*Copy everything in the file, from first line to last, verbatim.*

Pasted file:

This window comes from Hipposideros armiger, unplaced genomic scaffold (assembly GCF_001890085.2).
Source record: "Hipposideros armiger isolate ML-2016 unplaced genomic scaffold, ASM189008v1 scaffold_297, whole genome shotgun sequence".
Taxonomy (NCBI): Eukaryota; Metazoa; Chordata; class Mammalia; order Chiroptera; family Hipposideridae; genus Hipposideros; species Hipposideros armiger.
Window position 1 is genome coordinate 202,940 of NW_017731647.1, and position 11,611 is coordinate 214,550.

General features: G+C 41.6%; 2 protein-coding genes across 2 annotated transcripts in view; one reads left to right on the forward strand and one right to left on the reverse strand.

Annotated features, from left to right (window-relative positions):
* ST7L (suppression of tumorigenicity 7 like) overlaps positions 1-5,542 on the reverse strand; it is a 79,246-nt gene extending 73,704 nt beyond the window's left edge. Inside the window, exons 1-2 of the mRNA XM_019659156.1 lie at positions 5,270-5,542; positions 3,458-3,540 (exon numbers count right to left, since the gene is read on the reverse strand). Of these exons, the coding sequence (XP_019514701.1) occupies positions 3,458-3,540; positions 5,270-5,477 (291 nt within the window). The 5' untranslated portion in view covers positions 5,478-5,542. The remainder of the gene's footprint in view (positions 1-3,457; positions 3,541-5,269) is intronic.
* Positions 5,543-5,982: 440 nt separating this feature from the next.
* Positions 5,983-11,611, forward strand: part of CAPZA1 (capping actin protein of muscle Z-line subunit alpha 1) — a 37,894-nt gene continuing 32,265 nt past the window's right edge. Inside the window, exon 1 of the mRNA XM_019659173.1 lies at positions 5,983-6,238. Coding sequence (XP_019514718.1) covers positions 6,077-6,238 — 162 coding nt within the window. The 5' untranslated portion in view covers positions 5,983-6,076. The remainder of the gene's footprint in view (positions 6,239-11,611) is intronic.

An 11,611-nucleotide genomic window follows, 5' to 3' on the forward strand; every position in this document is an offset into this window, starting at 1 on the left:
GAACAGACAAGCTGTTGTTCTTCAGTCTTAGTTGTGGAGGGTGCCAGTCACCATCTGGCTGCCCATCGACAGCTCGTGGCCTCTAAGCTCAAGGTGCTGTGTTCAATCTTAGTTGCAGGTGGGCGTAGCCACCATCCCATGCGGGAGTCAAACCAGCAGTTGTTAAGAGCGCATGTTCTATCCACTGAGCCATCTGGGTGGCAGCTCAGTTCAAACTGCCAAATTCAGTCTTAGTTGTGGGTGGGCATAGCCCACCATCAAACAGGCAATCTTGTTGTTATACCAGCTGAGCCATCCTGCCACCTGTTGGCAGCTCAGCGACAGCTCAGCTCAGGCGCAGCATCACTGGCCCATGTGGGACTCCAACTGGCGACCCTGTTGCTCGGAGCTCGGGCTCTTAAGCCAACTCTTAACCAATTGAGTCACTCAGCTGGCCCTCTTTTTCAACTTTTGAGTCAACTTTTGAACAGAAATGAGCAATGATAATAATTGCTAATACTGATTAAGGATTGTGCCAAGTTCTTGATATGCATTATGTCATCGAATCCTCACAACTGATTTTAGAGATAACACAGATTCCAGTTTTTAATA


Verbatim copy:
This window comes from Hipposideros armiger, unplaced genomic scaffold (assembly GCF_001890085.2).
Source record: "Hipposideros armiger isolate ML-2016 unplaced genomic scaffold, ASM189008v1 scaffold_297, whole genome shotgun sequence".
Taxonomy (NCBI): Eukaryota; Metazoa; Chordata; class Mammalia; order Chiroptera; family Hipposideridae; genus Hipposideros; species Hipposideros armiger.
Window position 1 is genome coordinate 202,940 of NW_017731647.1, and position 11,611 is coordinate 214,550.

General features: G+C 41.6%; 2 protein-coding genes across 2 annotated transcripts in view; one reads left to right on the forward strand and one right to left on the reverse strand.

Annotated features, from left to right (window-relative positions):
* ST7L (suppression of tumorigenicity 7 like) overlaps positions 1-5,542 on the reverse strand; it is a 79,246-nt gene extending 73,704 nt beyond the window's left edge. Inside the window, exons 1-2 of the mRNA XM_019659156.1 lie at positions 5,270-5,542; positions 3,458-3,540 (exon numbers count right to left, since the gene is read on the reverse strand). Of these exons, the coding sequence (XP_019514701.1) occupies positions 3,458-3,540; positions 5,270-5,477 (291 nt within the window). The 5' untranslated portion in view covers positions 5,478-5,542. The remainder of the gene's footprint in view (positions 1-3,457; positions 3,541-5,269) is intronic.
* Positions 5,543-5,982: 440 nt separating this feature from the next.
* Positions 5,983-11,611, forward strand: part of CAPZA1 (capping actin protein of muscle Z-line subunit alpha 1) — a 37,894-nt gene continuing 32,265 nt past the window's right edge. Inside the window, exon 1 of the mRNA XM_019659173.1 lies at positions 5,983-6,238. Coding sequence (XP_019514718.1) covers positions 6,077-6,238 — 162 coding nt within the window. The 5' untranslated portion in view covers positions 5,983-6,076. The remainder of the gene's footprint in view (positions 6,239-11,611) is intronic.

An 11,611-nucleotide genomic window follows, 5' to 3' on the forward strand; every position in this document is an offset into this window, starting at 1 on the left:
GAACAGACAAGCTGTTGTTCTTCAGTCTTAGTTGTGGAGGGTGCCAGTCACCATCTGGCTGCCCATCGACAGCTCGTGGCCTCTAAGCTCAAGGTGCTGTGTTCAATCTTAGTTGCAGGTGGGCGTAGCCACCATCCCATGCGGGAGTCAAACCAGCAGTTGTTAAGAGCGCATGTTCTATCCACTGAGCCATCTGGGTGGCAGCTCAGTTCAAACTGCCAAATTCAGTCTTAGTTGTGGGTGGGCATAGCCCACCATCAAACAGGCAATCTTGTTGTTATACCAGCTGAGCCATCCTGCCACCTGTTGGCAGCTCAGCGACAGCTCAGCTCAGGCGCAGCATCACTGGCCCATGTGGGACTCCAACTGGCGACCCTGTTGCTCGGAGCTCGGGCTCTTAAGCCAACTCTTAACCAATTGAGTCACTCAGCTGGCCCTCTTTTTCAACTTTTGAGTCAACTTTTGAACAGAAATGAGCAATGATAATAATTGCTAATACTGATTAAGGATTGTGCCAAGTTCTTGATATGCATTATGTCATCGAATCCTCACAACTGATTTTAGAGATAACACAGATTCCAGTTTTTAATA